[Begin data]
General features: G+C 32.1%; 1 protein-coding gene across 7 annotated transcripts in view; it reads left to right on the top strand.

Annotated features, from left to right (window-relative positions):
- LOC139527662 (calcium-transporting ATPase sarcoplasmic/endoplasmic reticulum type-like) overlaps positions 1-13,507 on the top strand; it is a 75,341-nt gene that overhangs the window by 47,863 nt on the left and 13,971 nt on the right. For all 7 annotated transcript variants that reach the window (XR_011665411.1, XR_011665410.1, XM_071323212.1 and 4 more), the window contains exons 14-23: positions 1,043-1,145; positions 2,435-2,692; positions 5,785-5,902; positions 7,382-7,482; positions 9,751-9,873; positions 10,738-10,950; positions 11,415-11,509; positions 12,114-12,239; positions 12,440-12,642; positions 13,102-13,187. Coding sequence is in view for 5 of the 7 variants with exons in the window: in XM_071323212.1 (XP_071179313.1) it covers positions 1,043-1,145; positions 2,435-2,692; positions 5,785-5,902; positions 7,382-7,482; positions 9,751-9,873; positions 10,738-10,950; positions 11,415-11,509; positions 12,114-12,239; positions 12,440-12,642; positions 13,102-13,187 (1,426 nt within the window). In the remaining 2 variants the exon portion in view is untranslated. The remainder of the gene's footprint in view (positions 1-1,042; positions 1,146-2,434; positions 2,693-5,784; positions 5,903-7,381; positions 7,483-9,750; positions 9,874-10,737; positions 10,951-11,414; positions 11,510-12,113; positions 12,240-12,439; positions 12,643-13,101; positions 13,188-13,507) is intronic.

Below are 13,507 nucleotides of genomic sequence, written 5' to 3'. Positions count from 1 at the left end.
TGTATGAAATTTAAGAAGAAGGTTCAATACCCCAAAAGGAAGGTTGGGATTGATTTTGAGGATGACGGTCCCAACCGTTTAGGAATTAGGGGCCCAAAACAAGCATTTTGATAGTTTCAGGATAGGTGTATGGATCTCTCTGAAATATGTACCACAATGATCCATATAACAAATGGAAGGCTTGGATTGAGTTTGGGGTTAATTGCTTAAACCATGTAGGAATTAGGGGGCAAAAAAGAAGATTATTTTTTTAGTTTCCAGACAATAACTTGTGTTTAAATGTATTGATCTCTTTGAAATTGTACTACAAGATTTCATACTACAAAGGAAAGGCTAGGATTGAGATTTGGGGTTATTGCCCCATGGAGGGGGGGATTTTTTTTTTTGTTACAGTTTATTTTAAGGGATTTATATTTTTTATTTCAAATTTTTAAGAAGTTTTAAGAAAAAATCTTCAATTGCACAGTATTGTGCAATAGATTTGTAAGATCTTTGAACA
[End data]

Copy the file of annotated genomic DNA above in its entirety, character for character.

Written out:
General features: G+C 32.1%; 1 protein-coding gene across 7 annotated transcripts in view; it reads left to right on the top strand.

Annotated features, from left to right (window-relative positions):
- LOC139527662 (calcium-transporting ATPase sarcoplasmic/endoplasmic reticulum type-like) overlaps positions 1-13,507 on the top strand; it is a 75,341-nt gene that overhangs the window by 47,863 nt on the left and 13,971 nt on the right. For all 7 annotated transcript variants that reach the window (XR_011665411.1, XR_011665410.1, XM_071323212.1 and 4 more), the window contains exons 14-23: positions 1,043-1,145; positions 2,435-2,692; positions 5,785-5,902; positions 7,382-7,482; positions 9,751-9,873; positions 10,738-10,950; positions 11,415-11,509; positions 12,114-12,239; positions 12,440-12,642; positions 13,102-13,187. Coding sequence is in view for 5 of the 7 variants with exons in the window: in XM_071323212.1 (XP_071179313.1) it covers positions 1,043-1,145; positions 2,435-2,692; positions 5,785-5,902; positions 7,382-7,482; positions 9,751-9,873; positions 10,738-10,950; positions 11,415-11,509; positions 12,114-12,239; positions 12,440-12,642; positions 13,102-13,187 (1,426 nt within the window). In the remaining 2 variants the exon portion in view is untranslated. The remainder of the gene's footprint in view (positions 1-1,042; positions 1,146-2,434; positions 2,693-5,784; positions 5,903-7,381; positions 7,483-9,750; positions 9,874-10,737; positions 10,951-11,414; positions 11,510-12,113; positions 12,240-12,439; positions 12,643-13,101; positions 13,188-13,507) is intronic.

Below are 13,507 nucleotides of genomic sequence, written 5' to 3'. Positions count from 1 at the left end.
TGTATGAAATTTAAGAAGAAGGTTCAATACCCCAAAAGGAAGGTTGGGATTGATTTTGAGGATGACGGTCCCAACCGTTTAGGAATTAGGGGCCCAAAACAAGCATTTTGATAGTTTCAGGATAGGTGTATGGATCTCTCTGAAATATGTACCACAATGATCCATATAACAAATGGAAGGCTTGGATTGAGTTTGGGGTTAATTGCTTAAACCATGTAGGAATTAGGGGGCAAAAAAGAAGATTATTTTTTTAGTTTCCAGACAATAACTTGTGTTTAAATGTATTGATCTCTTTGAAATTGTACTACAAGATTTCATACTACAAAGGAAAGGCTAGGATTGAGATTTGGGGTTATTGCCCCATGGAGGGGGGGATTTTTTTTTTTGTTACAGTTTATTTTAAGGGATTTATATTTTTTATTTCAAATTTTTAAGAAGTTTTAAGAAAAAATCTTCAATTGCACAGTATTGTGCAATAGATTTGTAAGATCTTTGAACA